I realized that I had forgotten to bring the rolling pin, a handy item when homemade crescent rolls are on the menu.  What would MacGyver do?  No doubt it would involve a book of matches and an old receipt, but my father-in-law saved the day for me this time.  Apparently I wasn't the first person not to have the right tool for this job.  He said his wife had the same situation happen to her.  "Just use that old bottle of Coors Light in the fridge like she did."  It was gone, but luckily we had a stash of sparkling cider and I scrubbed the label off and it worked just fine. 

 Moral:  Sometimes you just have to "make do, or do without."

All manure puns aside, does "making do" happen in the garden?  Of course.  Case in point: In the beginning of my gardening adventure, I had no idea there was a special tool for lifting or dividing perennials.  What would MacGyver do?  I'm sure it involved an old rope and a wristwatch, but I came up with something that sent the Last Frontier husband into fits.  I grabbed what I thought was a small, curved, and rusty child's-size shovel (that came with the house), and was going to town with some Geraniums.  I looked up to find the guy taking my picture whilst laughing.

 "What?" I demanded.  "What are you doing?" he asked curiously, trying in vain to stifle a grin.  I explained all the biological and technical aspects of lifting and dividing perennials.  He looked pretty relieved and then hit me with, "Oh, that's okay then.  I thought you were digging for clams."  Yes, LFG reader, I admit I was using a clamming shovel.  And we live nowhere near the beach.

The notorious clam shovel

Now somewhere along the line I did feel like I should purchase a specialized tool for the purpose, and indeed it did work better than my "make do" tool.  But my clamming shovel cost me nothing and did an adequate job.  (And MacGyver would have been proud.)

I can't be the only gardener making do with what's on hand...can I?!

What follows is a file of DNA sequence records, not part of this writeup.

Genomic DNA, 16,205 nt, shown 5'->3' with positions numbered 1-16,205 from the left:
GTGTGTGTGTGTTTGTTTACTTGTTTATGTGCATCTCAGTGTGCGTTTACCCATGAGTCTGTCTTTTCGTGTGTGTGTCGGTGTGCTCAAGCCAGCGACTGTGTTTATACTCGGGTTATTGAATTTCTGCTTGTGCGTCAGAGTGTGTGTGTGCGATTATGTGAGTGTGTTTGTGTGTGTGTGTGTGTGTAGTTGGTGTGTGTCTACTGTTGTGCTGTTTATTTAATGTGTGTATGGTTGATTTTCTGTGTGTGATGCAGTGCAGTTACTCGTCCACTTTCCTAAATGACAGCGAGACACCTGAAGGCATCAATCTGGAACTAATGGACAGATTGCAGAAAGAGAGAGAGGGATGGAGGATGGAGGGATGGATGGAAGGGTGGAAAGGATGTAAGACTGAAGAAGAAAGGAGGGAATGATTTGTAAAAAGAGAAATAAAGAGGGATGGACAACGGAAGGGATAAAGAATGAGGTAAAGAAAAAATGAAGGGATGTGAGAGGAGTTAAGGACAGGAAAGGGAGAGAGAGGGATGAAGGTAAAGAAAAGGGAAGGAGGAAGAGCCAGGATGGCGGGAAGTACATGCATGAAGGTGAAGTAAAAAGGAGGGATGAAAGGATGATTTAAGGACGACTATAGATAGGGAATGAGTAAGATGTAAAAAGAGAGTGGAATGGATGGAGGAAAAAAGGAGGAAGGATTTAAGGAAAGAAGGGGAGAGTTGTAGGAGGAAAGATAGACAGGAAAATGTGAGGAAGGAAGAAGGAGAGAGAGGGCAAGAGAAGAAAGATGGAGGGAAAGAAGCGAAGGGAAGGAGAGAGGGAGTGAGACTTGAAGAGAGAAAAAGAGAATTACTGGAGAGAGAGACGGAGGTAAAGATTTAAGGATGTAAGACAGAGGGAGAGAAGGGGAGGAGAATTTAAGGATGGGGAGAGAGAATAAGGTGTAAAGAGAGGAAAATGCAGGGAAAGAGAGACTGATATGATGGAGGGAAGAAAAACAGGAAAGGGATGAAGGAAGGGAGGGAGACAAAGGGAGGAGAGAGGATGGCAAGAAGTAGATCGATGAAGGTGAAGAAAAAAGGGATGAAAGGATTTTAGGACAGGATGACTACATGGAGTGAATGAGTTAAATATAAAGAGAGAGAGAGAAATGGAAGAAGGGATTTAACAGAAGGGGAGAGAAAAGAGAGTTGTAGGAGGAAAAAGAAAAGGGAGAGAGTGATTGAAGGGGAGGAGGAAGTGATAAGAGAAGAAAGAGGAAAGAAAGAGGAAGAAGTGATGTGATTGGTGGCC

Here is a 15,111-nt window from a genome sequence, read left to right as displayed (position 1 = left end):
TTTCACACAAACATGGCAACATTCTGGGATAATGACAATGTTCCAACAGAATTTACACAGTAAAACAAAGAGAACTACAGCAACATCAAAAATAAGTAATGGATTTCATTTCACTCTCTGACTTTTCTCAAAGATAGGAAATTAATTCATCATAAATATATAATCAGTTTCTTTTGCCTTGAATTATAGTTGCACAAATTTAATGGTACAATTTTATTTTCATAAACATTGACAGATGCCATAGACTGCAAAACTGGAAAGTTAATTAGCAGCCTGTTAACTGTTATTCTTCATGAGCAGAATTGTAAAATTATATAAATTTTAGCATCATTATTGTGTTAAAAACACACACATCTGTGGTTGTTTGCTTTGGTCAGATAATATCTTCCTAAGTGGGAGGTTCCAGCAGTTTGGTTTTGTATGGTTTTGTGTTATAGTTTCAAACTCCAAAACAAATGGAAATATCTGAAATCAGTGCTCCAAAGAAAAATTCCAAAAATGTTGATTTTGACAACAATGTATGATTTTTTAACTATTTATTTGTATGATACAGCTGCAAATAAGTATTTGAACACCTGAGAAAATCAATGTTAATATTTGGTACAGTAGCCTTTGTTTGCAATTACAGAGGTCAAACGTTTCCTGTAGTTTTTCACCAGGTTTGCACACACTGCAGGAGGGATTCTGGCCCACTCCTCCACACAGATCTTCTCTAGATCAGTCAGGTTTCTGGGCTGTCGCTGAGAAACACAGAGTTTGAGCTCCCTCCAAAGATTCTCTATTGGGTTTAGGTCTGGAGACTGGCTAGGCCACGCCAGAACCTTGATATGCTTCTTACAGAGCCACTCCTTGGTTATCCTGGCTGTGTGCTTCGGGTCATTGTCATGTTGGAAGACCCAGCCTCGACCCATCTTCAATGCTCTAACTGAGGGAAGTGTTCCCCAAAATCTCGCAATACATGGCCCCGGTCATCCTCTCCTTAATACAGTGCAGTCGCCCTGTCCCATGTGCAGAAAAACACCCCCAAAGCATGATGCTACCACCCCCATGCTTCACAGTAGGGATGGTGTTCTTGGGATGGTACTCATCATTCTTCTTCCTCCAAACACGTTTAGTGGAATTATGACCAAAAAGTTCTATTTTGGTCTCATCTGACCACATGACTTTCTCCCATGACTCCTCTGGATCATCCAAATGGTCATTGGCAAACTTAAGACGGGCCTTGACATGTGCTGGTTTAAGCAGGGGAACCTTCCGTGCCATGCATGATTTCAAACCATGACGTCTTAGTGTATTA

P.S. I learned that great quote, part of which I included in the above post, from a former roommate's grandfather.  It was verbally trotted out on many occasions and cross-stitched, framed, and hung on the wall at his home, as well.  I had never heard it before: "Use it up, wear it out, make it do, or do without."  Grand, isn't it!

Monday, January 11, 2010

Hello from Cantwell, Alaska

Just be glad this isn't your bus stop. (Last Frontier Husband pictured above)

I believe this picture falls in the "one thousand words" category.  Or very possibly, "wish you were here"....  I'm going to go with the former because then that absolves me of the responsibility of writing a clever post this week.  

Ever seen a more unlikely bus stop? 

Friday, January 1, 2010

Heavyweight Bout of the Year: Trowel vs. Lemonade!

It's that time again.  With a wry face and a sigh I contemplate what went wrong in the garden or needs tweaking and just what I think I'm going to do about it. 

I resolve to enjoy my garden more often.  Lemonade in hand, rather than trowel.  Or shovel.  Or wheelbarrow.  This resolution is kicking in only after the botanical garden has a tour here sometime in late July or early August.  So yeah, three weeks of lemonade after three months of trowel.  It's still more lemonade than last year, even if only at summer's end.... 

Calamagrostis x acutiflora 'Overdam': Divide me, please!

I resolve to do less buying and do more giving.  What was I thinking buying a Magnolia stellata 'Royal Star'?  Just where am I going to stuff it?  Meanwhile I have so many (fill in a genus name here) growing that I am like the old woman in the gardening shoe as far as perennials.  It wouldn't be such a problem if I wasn't a compulsive plant buyer.  Last year I had an informal policy that no one that I showed my garden to would leave empty-handed.  I dug up something on the spot if nothing was on hand to give.  "I'll just dig up half this patch of Veronica alpina 'Alba' for you.  Clematis 'Petit Faucon,' see you later.  You said you needed a dozen lilies, right?!"  My holding bed is still overflowing, and it wasn't that big to begin with....  This year I need to step the giving up a notch.  Maybe have a craigslist "come and dig" day or something.  I do have a bunch of ornamental grasses that need dividing....

The sorry state of these tools is a bit embarrassing.

And finally (because let's be realistic here, three resolutions is quite a lot for me), I resolve to clean my garden tools the same day-okay, week-after I use them.  End of season cleaning, or not at all, is more typical for me.  Though most of my tools are inexpensive, I do have a few expensive, well-made items that need looking after.  Yes, I hereby commit to make the effort.  Just how hard could it be to get concrete and rust off of a shovel?

Please feel free to share a garden resolution or three in the comment section.  Thanks, and Happy New Year!